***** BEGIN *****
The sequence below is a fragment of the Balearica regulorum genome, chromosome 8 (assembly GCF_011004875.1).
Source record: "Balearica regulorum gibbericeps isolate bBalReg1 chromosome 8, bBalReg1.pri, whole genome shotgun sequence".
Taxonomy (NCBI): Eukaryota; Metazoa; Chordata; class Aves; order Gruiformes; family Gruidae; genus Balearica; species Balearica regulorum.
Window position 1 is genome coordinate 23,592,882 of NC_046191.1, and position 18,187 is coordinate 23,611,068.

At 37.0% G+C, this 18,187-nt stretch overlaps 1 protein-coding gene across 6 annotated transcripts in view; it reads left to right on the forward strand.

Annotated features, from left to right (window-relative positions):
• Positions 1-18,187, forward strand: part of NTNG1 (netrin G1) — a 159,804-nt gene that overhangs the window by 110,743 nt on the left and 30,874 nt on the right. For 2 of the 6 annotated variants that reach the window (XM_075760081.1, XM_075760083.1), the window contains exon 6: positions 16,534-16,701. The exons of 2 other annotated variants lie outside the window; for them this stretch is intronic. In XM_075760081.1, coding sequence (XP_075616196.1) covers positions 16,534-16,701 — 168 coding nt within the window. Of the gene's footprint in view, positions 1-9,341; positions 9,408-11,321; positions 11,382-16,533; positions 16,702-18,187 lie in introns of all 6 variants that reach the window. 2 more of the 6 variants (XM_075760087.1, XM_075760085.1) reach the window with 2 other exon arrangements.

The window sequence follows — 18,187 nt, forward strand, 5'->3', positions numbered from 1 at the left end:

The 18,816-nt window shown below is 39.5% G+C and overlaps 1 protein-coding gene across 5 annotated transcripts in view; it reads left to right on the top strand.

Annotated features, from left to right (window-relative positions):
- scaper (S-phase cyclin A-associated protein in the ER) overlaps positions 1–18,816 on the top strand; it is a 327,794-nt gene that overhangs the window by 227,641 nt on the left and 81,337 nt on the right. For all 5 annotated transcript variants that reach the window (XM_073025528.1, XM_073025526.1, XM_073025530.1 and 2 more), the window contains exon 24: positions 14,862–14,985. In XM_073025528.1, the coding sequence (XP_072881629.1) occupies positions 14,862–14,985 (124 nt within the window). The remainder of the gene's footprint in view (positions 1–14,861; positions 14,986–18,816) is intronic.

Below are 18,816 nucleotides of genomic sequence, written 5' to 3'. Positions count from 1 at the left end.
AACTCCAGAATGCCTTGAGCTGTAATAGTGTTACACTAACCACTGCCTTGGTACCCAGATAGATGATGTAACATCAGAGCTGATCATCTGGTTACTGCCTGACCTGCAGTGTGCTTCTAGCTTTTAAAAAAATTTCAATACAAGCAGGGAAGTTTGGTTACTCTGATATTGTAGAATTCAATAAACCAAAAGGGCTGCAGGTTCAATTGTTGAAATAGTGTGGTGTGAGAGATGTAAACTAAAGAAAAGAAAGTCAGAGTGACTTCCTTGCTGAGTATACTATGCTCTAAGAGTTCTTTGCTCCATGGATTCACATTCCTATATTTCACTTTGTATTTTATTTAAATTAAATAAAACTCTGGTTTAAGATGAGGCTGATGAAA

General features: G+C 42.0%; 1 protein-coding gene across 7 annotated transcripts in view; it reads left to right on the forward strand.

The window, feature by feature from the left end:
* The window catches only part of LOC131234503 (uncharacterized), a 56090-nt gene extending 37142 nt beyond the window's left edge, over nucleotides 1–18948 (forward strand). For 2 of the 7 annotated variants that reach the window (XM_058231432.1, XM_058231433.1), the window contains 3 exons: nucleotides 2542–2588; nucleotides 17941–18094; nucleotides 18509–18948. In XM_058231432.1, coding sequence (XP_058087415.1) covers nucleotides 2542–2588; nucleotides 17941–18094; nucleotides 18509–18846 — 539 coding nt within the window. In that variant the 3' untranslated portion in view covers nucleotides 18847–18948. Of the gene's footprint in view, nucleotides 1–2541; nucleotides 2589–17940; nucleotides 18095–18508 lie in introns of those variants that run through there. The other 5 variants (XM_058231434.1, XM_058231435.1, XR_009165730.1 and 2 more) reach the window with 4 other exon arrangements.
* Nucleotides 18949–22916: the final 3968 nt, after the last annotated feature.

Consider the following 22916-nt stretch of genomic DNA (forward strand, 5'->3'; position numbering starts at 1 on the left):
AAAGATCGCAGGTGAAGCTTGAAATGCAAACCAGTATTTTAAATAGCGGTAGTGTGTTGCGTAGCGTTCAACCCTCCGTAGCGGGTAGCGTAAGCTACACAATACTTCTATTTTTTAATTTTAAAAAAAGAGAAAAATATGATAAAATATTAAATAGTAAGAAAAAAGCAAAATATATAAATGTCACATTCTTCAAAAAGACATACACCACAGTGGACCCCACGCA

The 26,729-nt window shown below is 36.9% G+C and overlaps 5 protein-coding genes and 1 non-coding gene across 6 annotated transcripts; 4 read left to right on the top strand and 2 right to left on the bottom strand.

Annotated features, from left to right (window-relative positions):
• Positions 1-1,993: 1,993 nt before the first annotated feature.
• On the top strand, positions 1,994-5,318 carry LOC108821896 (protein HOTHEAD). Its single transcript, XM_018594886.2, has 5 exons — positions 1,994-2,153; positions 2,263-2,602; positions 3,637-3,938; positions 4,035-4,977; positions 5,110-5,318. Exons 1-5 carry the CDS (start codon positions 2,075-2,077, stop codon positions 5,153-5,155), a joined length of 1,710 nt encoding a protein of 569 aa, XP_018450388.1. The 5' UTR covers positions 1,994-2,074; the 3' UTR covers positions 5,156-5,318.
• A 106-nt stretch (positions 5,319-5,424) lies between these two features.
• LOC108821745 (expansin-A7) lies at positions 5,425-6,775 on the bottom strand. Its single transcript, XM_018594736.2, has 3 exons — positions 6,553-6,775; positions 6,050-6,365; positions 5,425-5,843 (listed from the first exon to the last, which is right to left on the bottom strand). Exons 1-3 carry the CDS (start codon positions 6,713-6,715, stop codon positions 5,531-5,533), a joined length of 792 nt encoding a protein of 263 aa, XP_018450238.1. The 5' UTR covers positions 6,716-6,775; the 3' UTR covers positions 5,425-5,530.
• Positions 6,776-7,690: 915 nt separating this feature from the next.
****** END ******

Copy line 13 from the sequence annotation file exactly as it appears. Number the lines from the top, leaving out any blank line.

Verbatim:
AACTCCAGAATGCCTTGAGCTGTAATAGTGTTACACTAACCACTGCCTTGGTACCCAGATAGATGATGTAACATCAGAGCTGATCATCTGGTTACTGCCTGACCTGCAGTGTGCTTCTAGCTTTTAAAAAAATTTCAATACAAGCAGGGAAGTTTGGTTACTCTGATATTGTAGAATTCAATAAACCAAAAGGGCTGCAGGTTCAATTGTTGAAATAGTGTGGTGTGAGAGATGTAAACTAAAGAAAAGAAAGTCAGAGTGACTTCCTTGCTGAGTATACTATGCTCTAAGAGTTCTTTGCTCCATGGATTCACATTCCTATATTTCACTTTGTATTTTATTTAAATTAAATAAAACTCTGGTTTAAGATGAGGCTGATGAAA